In the midst of a crisis, let’s pause to remember why our work matters.
Dear fellow Badgers,
As we begin a new fall semester, we are facing challenges few of us could have imagined one year ago. I know the pandemic has impacted the lives of everyone in our Badger community, bringing disruption to all and tragedy to some.
Here at the UW, COVID-19 has forced us to rethink and rework all of our operations, from classrooms to dorms to research labs.
When we’re immersed in the day-to-day demands of a crisis, we all need to pause occasionally and remember why our work is important. For those of us at UW–Madison, the students often provide the reminder we need.
So I was delighted when Alan Chen ’15, MD’20 got in touch in mid-July.
Alan first wrote to me as an undergraduate, to say he was having a wonderful time here and learning a lot.
Alan and his family are Chinese immigrants. He arrived here in the second grade, speaking no English, and grew up in Minocqua, where his parents saved up to open a small restaurant. They took one vacation day every year. One of their dreams was to see Alan become the first in the family to earn a college degree.
Alan earned his undergraduate degree here at the UW, and this May, he received his medical degree from our School of Medicine and Public Health. He is now caring for patients in a busy emergency room in Chicago and hopes to return to Wisconsin to practice emergency medicine with a focus on public health.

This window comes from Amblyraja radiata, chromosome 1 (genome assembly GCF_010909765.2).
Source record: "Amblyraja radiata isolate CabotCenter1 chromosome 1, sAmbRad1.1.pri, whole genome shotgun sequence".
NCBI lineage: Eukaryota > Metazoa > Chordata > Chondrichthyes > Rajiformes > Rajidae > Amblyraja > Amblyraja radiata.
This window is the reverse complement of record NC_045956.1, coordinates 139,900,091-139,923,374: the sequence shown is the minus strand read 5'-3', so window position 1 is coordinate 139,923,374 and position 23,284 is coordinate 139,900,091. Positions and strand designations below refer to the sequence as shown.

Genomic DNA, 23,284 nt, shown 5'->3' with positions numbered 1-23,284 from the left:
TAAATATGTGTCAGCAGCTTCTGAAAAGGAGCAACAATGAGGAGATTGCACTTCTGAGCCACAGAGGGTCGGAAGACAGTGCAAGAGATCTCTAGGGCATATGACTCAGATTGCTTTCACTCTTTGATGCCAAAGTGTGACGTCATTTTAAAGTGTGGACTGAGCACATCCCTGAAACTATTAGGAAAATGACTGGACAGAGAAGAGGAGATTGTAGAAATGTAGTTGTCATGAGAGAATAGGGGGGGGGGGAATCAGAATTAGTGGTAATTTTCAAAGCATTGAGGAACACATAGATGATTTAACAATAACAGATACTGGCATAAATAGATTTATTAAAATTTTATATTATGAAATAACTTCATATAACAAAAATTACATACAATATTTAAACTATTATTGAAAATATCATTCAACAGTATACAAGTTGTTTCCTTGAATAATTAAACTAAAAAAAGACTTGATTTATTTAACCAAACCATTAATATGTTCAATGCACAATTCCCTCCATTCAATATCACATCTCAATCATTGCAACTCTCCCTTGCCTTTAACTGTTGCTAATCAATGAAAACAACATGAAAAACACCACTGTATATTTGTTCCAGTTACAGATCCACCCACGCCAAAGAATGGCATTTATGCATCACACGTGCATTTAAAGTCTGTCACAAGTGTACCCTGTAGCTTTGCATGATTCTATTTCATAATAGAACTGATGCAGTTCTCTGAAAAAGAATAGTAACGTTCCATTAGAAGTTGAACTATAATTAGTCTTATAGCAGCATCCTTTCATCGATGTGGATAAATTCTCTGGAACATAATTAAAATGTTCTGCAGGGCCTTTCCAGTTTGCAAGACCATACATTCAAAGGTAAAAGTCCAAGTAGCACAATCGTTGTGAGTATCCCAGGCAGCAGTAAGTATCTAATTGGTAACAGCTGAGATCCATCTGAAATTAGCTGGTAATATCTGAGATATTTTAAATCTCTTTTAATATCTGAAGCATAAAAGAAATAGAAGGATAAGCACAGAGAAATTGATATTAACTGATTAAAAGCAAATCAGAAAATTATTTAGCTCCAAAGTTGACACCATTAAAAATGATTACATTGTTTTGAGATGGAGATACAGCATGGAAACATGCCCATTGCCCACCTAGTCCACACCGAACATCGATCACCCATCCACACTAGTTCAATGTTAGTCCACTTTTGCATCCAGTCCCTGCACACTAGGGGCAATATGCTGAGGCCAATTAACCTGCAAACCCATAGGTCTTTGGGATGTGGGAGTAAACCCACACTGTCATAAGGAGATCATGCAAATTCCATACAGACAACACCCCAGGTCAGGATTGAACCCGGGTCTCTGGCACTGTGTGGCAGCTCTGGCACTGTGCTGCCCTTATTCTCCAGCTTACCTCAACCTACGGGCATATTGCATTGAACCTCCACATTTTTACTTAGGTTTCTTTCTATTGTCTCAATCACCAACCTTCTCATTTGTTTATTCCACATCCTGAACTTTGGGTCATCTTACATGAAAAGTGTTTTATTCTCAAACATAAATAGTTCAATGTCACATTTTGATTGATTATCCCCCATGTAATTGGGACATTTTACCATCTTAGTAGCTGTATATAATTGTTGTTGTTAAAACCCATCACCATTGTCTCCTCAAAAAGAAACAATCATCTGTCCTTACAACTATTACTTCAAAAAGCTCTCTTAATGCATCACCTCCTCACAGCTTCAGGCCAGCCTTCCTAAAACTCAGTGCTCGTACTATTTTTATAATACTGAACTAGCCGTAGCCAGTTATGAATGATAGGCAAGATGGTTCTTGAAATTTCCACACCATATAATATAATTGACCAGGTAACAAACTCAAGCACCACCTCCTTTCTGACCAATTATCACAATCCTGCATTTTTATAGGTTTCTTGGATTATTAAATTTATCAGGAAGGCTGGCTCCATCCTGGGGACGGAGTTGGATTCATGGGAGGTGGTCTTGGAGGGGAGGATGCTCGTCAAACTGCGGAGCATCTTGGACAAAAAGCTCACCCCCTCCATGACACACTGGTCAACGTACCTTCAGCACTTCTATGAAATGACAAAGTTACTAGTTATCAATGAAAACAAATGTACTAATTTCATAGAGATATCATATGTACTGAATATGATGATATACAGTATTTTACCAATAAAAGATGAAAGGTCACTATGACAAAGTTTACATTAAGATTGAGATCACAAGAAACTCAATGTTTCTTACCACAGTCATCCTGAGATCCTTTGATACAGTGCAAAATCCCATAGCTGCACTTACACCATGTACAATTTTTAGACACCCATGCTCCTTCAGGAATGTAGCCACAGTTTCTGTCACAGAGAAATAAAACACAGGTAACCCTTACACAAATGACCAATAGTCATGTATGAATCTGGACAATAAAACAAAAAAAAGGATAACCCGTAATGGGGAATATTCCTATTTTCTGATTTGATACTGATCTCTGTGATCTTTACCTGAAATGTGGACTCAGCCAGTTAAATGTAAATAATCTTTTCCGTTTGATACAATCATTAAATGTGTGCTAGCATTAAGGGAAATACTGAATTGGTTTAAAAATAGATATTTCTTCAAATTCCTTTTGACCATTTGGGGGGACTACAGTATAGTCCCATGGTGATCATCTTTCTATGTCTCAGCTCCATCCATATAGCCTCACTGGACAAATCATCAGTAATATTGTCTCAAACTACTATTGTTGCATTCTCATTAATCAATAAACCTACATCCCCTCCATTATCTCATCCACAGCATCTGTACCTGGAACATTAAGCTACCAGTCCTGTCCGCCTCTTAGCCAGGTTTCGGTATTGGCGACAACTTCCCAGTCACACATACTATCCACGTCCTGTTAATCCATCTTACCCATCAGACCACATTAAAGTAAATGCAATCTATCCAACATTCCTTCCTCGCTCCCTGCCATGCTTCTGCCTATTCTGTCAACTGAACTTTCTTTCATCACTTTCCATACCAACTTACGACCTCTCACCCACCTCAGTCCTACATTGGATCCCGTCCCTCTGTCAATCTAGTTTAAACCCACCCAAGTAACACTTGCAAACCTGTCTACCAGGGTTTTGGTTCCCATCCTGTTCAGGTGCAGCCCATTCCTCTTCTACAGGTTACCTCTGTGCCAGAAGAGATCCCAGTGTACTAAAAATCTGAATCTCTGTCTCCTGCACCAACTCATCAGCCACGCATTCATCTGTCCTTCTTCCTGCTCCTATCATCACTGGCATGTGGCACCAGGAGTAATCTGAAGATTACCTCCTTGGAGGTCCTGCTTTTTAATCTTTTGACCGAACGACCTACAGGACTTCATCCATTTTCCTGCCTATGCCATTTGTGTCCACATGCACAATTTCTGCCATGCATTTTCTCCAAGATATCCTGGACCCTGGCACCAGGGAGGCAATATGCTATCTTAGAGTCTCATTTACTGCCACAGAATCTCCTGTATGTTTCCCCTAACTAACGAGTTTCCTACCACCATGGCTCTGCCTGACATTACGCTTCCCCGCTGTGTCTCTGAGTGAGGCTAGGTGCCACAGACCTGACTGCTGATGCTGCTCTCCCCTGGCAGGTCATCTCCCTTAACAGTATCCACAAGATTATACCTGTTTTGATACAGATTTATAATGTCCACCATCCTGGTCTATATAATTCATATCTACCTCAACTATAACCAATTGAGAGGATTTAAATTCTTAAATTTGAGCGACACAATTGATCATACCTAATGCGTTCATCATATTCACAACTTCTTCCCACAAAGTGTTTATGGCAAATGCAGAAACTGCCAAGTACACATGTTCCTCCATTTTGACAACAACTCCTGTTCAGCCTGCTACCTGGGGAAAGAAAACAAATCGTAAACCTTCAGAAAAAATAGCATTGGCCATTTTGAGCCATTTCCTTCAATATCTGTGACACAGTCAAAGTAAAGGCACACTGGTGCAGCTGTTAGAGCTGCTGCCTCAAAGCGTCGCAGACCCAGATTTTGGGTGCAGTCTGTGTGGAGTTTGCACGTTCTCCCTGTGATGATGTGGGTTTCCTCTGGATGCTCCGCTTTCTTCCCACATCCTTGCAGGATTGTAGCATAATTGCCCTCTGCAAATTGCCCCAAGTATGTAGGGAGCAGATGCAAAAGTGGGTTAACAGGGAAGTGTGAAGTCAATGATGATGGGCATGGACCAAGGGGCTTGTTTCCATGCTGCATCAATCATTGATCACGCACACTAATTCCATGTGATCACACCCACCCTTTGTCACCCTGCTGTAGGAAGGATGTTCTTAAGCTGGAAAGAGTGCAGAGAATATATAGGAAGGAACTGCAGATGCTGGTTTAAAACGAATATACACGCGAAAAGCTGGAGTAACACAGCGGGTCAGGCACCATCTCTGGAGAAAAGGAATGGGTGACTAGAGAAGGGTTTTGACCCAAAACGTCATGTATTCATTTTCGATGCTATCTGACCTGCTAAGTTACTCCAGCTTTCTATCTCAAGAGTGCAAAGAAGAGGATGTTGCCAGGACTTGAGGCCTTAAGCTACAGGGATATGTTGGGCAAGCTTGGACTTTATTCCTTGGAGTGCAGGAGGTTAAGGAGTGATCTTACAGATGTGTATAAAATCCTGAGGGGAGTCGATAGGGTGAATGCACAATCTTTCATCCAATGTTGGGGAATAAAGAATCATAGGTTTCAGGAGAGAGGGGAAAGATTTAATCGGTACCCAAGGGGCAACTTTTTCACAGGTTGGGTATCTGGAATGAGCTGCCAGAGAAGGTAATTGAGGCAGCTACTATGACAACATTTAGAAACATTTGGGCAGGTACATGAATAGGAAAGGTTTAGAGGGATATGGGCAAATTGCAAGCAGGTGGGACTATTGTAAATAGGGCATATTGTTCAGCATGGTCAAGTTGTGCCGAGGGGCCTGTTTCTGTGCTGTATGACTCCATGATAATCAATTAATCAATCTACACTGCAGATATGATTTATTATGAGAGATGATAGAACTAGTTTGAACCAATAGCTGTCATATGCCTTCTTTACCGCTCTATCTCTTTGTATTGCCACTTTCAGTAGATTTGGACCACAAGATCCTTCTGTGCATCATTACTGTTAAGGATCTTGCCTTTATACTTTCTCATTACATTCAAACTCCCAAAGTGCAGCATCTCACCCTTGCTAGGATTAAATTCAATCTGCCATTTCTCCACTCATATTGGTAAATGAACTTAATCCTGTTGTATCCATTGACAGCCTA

COVID-19 has temporarily changed much of what we love about UW–Madison. I don’t know when we’ll be able to cheer for the Badgers at Camp Randall Stadium or greet one another with a hug.
But there are a few things I am sure about.
First, UW–Madison will continue to provide an outstanding education that is one of the best values in the country. Remote learning can’t replace the classroom (and out-of-classroom) experiences that the UW is known for, but our Smart Restart campus-reopening program worked with faculty and staff over the summer to design thousands of classes that will be engaging and rigorous.
Second, we will continue to be a center for leading-edge research. As I write this, we have 293 COVID-19-related research projects underway or proposed — including several clinical trials and a vaccine in development.
Third, our commitment to the Wisconsin Idea will remain strong, as we share discoveries and innovations with the state, the nation, and the world.
Finally, we will invest in creating a campus that is welcoming, diverse, inclusive, and antiracist. The nationwide protests demanding that the U.S. make good on promises of justice and equality have created an opportunity for all of us to listen, read, reflect, and work toward change.
In this moment of uncertainty, I take comfort — as I hope you will — in the values that have guided us for 172 years, allowing us to open the doors to opportunity for deserving students like Alan Chen. Those values will help us find the best way forward and continue to change lives.
Be well and keep in touch.
Chancellor Rebecca Blank
Published in the Fall 2020 issue